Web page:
Top 10 Mac keyboard shortcuts everyone should know


Using these simple keyboard tricks will make your life so much better. Photo: Jim Merithew/Cult of Mac
Using these simple keyboard tricks will make your life so much better.
Photo: Jim Merithew/Cult of Mac

Mastering a few crucial Mac keyboard shortcuts will make using your Apple computer easier and much more efficient. Cutting your reliance on your mouse will help you work more quickly, and you’ll undoubtedly impress your family, friends and co-workers to no end. You might even end up becoming the go-to Mac person in your office, and we all know how wonderful that will be.

Here are the top 10 Mac keyboard shortcut tricks you really need to memorize right now, whether you’re a Mac newbie or a veteran user who still uses the mouse for everything out of habit.

Top 10 Mac keyboard shortcuts


  • Any Mac running OS X
  • Mac-compatible keyboard (has a Command key, not Windows)


First up, take a look at the Mac keyboard in front of you to familiarize yourself with a few Mac-specific keys. The Command key has a special symbol (⌘) to help you recognize it, while the Option key can also say “alt” on it, a term borrowed from a Windows environment. Your keyboard may also have a Function key (fn) next to the Control key (which just bears its own name — “control”).

Many of these shortcuts have an equivalent menu item you’ll find at the top of your Mac’s screen. One way of finding new shortcuts is to look to the right of any menu item and see if a keyboard shortcut is listed.

Now that you’ve got a good idea of where to find these keys, let’s take a look at some great ways to use them. (In addition to writing out the instructions, we’ve also created a pair of videos to walk you through them in case you prefer to learn that way. You’ll find them at the bottom of this post.)

Quit any Mac program

Command-Q: If you’re coming from a Windows computer, you might have gotten used to “X-ing out” of your applications by clicking on the X button at the top of any application window. In OS X, you close windows with the red X button (in the upper left of your window), but it will not quit the app. To fully exit out of any Mac program in OS X, you’ll need to use the Quit command with this shortcut, or click on the app menu, then choose Quit.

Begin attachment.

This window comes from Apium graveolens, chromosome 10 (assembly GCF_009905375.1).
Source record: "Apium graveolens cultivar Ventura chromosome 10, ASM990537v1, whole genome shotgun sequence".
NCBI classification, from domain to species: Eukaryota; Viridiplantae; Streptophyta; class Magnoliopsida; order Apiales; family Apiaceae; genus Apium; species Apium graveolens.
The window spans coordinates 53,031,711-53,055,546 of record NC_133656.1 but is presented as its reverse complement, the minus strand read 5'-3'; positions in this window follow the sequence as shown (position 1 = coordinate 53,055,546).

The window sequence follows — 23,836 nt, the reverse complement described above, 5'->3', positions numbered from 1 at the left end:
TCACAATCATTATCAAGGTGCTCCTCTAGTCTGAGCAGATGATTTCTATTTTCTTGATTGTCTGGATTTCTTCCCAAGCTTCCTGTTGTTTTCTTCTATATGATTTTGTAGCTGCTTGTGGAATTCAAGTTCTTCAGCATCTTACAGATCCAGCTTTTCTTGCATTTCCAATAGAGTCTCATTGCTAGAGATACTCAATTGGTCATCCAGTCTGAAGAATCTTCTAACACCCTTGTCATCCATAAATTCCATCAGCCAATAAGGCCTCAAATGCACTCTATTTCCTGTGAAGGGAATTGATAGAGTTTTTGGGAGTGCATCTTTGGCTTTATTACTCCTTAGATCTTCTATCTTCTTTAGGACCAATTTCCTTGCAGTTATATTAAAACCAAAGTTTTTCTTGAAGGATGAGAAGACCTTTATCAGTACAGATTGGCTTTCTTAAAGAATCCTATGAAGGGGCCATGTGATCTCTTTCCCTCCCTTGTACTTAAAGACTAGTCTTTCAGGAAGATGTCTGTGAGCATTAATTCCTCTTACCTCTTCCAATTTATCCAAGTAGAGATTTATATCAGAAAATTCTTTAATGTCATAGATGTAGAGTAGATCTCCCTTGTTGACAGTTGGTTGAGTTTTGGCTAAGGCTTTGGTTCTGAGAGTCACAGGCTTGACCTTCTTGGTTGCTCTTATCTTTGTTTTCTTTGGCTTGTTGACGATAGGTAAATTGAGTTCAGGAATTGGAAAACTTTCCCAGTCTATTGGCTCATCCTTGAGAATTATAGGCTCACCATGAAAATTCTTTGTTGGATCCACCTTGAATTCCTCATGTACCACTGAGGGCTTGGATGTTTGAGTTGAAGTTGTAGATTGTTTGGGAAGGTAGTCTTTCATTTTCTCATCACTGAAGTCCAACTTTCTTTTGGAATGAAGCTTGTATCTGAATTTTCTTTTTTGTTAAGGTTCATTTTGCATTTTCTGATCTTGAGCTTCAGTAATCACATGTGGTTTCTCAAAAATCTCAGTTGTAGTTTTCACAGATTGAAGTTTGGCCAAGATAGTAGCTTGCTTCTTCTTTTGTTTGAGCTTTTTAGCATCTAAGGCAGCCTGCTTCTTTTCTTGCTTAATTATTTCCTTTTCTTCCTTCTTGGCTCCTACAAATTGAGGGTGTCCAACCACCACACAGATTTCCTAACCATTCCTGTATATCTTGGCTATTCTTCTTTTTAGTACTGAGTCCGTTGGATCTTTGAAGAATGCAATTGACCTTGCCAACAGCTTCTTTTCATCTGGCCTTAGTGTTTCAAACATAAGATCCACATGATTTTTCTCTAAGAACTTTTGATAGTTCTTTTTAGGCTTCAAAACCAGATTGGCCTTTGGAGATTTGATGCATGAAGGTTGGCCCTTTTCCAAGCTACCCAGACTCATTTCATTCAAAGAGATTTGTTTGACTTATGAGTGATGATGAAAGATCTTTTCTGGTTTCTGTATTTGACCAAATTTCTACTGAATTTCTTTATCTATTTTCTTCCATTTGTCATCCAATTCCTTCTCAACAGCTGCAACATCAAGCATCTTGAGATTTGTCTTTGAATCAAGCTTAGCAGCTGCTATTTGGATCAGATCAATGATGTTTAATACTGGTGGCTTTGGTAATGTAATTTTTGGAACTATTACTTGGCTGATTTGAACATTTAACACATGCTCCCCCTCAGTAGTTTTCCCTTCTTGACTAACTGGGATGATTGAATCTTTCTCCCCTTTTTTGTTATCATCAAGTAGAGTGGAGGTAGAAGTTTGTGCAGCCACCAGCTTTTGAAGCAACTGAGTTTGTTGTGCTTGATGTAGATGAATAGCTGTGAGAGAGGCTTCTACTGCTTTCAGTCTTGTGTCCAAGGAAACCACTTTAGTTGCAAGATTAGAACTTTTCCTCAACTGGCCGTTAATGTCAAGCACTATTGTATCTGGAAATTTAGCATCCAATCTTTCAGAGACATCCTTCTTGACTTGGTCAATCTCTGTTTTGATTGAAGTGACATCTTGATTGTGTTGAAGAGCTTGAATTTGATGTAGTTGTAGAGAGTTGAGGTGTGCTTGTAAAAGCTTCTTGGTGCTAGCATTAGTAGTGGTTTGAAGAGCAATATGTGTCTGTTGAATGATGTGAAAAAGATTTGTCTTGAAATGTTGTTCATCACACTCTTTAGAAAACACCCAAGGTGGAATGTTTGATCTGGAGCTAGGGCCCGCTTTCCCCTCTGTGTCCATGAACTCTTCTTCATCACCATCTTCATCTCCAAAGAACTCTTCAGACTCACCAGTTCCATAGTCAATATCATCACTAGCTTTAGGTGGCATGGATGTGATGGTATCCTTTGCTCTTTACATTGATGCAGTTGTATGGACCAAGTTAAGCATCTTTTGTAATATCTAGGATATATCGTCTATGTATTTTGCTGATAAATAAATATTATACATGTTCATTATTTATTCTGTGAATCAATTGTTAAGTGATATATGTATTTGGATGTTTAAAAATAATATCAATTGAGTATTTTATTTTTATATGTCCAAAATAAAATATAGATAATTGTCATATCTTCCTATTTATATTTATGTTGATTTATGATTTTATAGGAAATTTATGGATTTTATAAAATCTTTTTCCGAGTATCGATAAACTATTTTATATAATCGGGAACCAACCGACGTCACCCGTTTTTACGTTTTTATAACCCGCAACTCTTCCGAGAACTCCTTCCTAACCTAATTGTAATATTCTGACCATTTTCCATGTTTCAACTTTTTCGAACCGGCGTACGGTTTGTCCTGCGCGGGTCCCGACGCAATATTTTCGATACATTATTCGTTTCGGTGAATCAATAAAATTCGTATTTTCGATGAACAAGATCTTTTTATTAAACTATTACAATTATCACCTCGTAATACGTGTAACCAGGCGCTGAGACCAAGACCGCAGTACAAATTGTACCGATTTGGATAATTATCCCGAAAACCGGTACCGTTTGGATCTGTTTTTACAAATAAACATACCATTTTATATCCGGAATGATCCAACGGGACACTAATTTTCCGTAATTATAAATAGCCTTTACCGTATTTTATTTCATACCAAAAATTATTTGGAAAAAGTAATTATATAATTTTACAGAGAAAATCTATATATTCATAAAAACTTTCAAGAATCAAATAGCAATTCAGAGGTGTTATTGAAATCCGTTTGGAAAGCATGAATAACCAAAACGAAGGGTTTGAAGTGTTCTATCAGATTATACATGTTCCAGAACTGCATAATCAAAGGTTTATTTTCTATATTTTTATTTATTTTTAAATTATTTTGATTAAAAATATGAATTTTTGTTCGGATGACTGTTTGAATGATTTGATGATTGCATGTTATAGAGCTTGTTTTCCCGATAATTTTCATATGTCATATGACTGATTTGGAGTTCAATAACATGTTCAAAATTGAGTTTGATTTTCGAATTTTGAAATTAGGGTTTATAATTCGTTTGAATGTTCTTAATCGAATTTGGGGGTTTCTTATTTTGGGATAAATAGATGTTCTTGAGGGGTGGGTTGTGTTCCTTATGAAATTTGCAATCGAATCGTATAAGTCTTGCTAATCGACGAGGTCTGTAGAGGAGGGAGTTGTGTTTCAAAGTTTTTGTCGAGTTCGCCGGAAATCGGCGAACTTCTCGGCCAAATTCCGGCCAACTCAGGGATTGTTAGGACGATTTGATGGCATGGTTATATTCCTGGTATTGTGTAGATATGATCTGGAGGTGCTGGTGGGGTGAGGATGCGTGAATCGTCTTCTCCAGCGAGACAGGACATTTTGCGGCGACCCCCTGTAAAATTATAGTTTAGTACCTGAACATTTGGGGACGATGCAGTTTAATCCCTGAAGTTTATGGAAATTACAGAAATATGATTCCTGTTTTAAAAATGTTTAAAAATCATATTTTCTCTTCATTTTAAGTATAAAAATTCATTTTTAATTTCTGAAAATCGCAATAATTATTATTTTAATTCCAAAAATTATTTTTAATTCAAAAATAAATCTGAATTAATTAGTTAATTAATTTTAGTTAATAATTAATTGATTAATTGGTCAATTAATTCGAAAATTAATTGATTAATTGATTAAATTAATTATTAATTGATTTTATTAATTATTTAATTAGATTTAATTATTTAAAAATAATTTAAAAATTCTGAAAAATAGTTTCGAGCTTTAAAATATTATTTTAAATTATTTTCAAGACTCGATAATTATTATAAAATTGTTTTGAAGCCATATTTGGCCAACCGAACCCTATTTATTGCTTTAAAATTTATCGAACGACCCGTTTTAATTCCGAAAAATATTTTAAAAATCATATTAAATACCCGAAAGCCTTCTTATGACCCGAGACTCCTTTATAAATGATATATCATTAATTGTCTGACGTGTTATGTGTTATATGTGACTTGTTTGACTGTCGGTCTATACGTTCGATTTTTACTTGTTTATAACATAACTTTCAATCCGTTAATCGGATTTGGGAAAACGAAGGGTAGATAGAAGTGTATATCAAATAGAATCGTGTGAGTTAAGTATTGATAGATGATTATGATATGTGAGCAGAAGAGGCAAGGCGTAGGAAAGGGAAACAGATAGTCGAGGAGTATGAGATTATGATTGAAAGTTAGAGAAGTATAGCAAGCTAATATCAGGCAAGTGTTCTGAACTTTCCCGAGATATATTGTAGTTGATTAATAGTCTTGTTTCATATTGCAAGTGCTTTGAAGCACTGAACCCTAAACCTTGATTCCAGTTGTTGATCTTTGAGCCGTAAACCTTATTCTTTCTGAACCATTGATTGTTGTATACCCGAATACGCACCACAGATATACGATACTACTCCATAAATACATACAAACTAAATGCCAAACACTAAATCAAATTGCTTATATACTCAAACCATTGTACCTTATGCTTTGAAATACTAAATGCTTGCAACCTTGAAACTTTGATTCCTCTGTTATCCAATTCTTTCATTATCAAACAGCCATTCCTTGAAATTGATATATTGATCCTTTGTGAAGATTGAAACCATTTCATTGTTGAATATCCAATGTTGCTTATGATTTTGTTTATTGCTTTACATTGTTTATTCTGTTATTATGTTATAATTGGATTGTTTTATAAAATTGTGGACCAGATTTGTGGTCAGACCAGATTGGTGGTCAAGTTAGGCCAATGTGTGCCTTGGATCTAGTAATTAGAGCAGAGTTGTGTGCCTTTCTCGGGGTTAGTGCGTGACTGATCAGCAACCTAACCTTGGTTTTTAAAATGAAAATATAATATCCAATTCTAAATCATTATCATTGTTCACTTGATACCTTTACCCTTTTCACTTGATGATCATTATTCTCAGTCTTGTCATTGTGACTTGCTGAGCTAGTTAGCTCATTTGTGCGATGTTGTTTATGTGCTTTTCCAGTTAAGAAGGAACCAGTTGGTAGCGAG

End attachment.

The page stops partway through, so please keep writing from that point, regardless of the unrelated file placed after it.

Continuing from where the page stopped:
Close Mac windows quickly

Command-W, Option-Command-W: The first of these will close whatever active window you are using, while the second one will close all the windows in the currently active app (or Finder, which is also an app, really). These shortcuts will do the same thing as the Close Window option in the Finder and most other apps. Chrome, for example, delineates between Close Window (Command-W) and Close Tab (Command-Shift-W).

Open a new web browser tab on Mac

Command-T: Whether you’re in a web browser like Safari or Chrome or in the Finder itself, this keyboard shortcut will open a new tab for you. In Chrome, Command-Shift-T will open the most recently closed tab for you. Keep hitting this shortcut to open multiple tabs (or continue opening tabs in reverse chronological order in Chrome).

Quickly switch between Mac applications

The application switcher is just a keystroke away. Photo: Rob LeFebvre
The application switcher is just a keystroke away. Photo: Rob LeFebvre

Command-Tab, Command-~ : The first of these shortcuts will activate Mac OS X’s built-in application switcher, which will let you switch between active apps running on your Mac. Keep holding down the Command key and press Tab repeatedly to go to the next app from left to right. Use Command-~ (tilde, usually above the Tab key) to switch to running apps from right to left. Holding down the Command key and hitting Q will quit whatever program you are currently highlighting.

Cut, copy and paste on Mac

Command-X, Command-C, Command-V: These are three of the things I do most often in my writing life, so mousing up to the Edit menu in an app to choose these functions from a menu makes me cringe. Learn these three essential shortcuts (Command-X for cut, Command-C for copy and Command-V for paste — go figure), and you’ll save a ton of time every day.

Find something fast on your Mac

Command-F: Search is a massive part of any computer user’s workflow, from finding the right document to looking for a key word or phrase in Safari. To find something in the Finder, Safari or Chrome, or in a Pages or Word document, simply hit the Command-F key combination and a little window will show up where you can type in your search terms. Boom — you’ll find what you need.